ENGRUS

Tajikistan Celebrated a New Holiday This Year – President’s Day

On November 16, officials at all levels of government broke into displays of choreographed reverence for President Emomali Rahmon, who rose through the ranks from a lowly collective farm chairman to assume the top spot in the government in the early 1990s, and over the next two-plus decades proceeded to steadily concentrate power in his hands.
 
Public demonstrations of admiration for the president are nothing new in Tajikistan, but the trend has taken on fresh intensity over the past year. Throughout President’s Day, the Khovar state news agency, as well as other state websites, published articles about Rahmon. One piece made it clear that the holiday is intended to honor Rahmon in particular, and not the country’s leaders, past or future.
 
“The fact is that 24 years ago, on November 16, 1991, in the Kasri Arbob palace in Khujand, at the 16th session of the Supreme Council of Tajikistan, Emomali Rahmon was elected chairman of Supreme Council (head of state). It was on this very day that constitutional order was resurrected and that an end was put to anarchy and to divisions within authority,” wrote Saidali Siddik, director of Khovar.
 
The session of the Supreme Council was held in Khujand at that time as the capital, Dushanbe, was in the hands of the armed opposition.
 
The Interior Ministry interrupted its regular online bulletin of arrests ahead of President’s Day to run several panegyrics to Rahmon and, among other things, announce a competition for the best poem about the nation’s leader. “Participants should know the poem by heart and read them out in a performance on November 16 at 1300 hours in the presence of a jury,” an Interior Ministry statement read.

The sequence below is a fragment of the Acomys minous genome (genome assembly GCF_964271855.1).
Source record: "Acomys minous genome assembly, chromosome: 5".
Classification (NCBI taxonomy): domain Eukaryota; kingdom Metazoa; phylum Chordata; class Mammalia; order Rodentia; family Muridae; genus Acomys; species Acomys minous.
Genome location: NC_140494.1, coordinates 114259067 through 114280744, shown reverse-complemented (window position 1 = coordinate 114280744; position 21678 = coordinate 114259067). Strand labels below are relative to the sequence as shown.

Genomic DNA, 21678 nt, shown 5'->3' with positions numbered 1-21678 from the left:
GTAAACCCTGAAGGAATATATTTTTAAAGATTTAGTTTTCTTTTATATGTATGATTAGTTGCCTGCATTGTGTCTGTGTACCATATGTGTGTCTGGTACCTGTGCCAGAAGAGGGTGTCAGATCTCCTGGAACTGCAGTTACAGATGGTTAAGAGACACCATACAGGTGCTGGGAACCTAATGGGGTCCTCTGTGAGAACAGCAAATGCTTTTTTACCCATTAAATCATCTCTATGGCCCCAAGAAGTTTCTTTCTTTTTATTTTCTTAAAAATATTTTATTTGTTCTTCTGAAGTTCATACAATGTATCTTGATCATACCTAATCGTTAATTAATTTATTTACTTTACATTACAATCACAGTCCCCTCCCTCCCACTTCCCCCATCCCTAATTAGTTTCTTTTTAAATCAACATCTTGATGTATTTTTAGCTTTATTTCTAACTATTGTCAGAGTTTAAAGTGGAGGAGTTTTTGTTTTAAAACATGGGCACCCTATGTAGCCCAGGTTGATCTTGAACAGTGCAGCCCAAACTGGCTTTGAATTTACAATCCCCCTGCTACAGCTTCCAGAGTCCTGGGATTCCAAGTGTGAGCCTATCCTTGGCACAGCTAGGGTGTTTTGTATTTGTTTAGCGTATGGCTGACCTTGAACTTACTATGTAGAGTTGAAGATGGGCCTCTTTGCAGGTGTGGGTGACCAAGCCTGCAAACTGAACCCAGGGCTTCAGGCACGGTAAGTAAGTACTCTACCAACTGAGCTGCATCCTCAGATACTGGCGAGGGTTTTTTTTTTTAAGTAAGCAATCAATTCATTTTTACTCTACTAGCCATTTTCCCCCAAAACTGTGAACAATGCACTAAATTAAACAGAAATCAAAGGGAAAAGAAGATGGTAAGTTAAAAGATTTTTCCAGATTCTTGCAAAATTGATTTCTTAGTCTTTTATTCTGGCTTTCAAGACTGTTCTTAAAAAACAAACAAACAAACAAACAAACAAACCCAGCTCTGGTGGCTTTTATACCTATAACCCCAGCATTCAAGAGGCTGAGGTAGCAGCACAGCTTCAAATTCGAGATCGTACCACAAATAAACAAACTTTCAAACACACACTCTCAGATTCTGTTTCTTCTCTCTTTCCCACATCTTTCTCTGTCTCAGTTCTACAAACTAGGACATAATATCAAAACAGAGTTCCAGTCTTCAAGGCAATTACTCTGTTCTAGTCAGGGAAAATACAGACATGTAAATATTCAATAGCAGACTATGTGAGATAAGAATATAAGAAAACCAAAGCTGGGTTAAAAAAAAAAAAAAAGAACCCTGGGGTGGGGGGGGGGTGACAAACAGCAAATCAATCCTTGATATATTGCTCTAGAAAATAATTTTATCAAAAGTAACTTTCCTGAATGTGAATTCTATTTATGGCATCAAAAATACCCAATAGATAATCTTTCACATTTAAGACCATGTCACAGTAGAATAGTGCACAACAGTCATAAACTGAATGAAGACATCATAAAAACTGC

The same competition was held in cities all across Tajikistan, although no police officers appear to have won, since prizes were all given to schoolchildren. All the same, some 120 people were given awards for taking part in the competition.
 
Mahmadsaid Ubaidulloev, the mayor of Dushanbe and a loyal ally of Rahmon who has been in his post for 22 years, ordered city workers to install multiple portraits of the president bearing the slogan: “Our President, Our Leader.” There was already no shortage of giant pictures of Rahmon in Dushanbe, but their numbers have now increased substantially.
 
To mark the holiday, filmmaker Yermahmad Aralev created a two-part documentary about Rahmon titled “A Man of Fate” that was aired on all state channels on November 15 and 16.
 
The documentary comprised anecdotes related by Rahmon’s associates and well-known officials, as well as a chronicle of the Tajik civil war in the 1990s. The well-rehearsed state narrative on the civil war is that Rahmon single-handedly brought the conflict to an end, although the facts show that fighting intensified in the years after he came to power and ended in 1997, after tens of thousands had died.
 
Much of the fanfare around President’s Day was directed at schoolchildren. Ubaidulloev gave instructions for a drawing competition entitled, “The President Seen Through the Eyes of Children.” Pupils were also given lectures about Rahmon and his written output, which include more than 20 books about Tajikistan’s history, traditions, language and current politics. (His latest book — The Language of the Nation: The Existence of a Nation — was published in April.)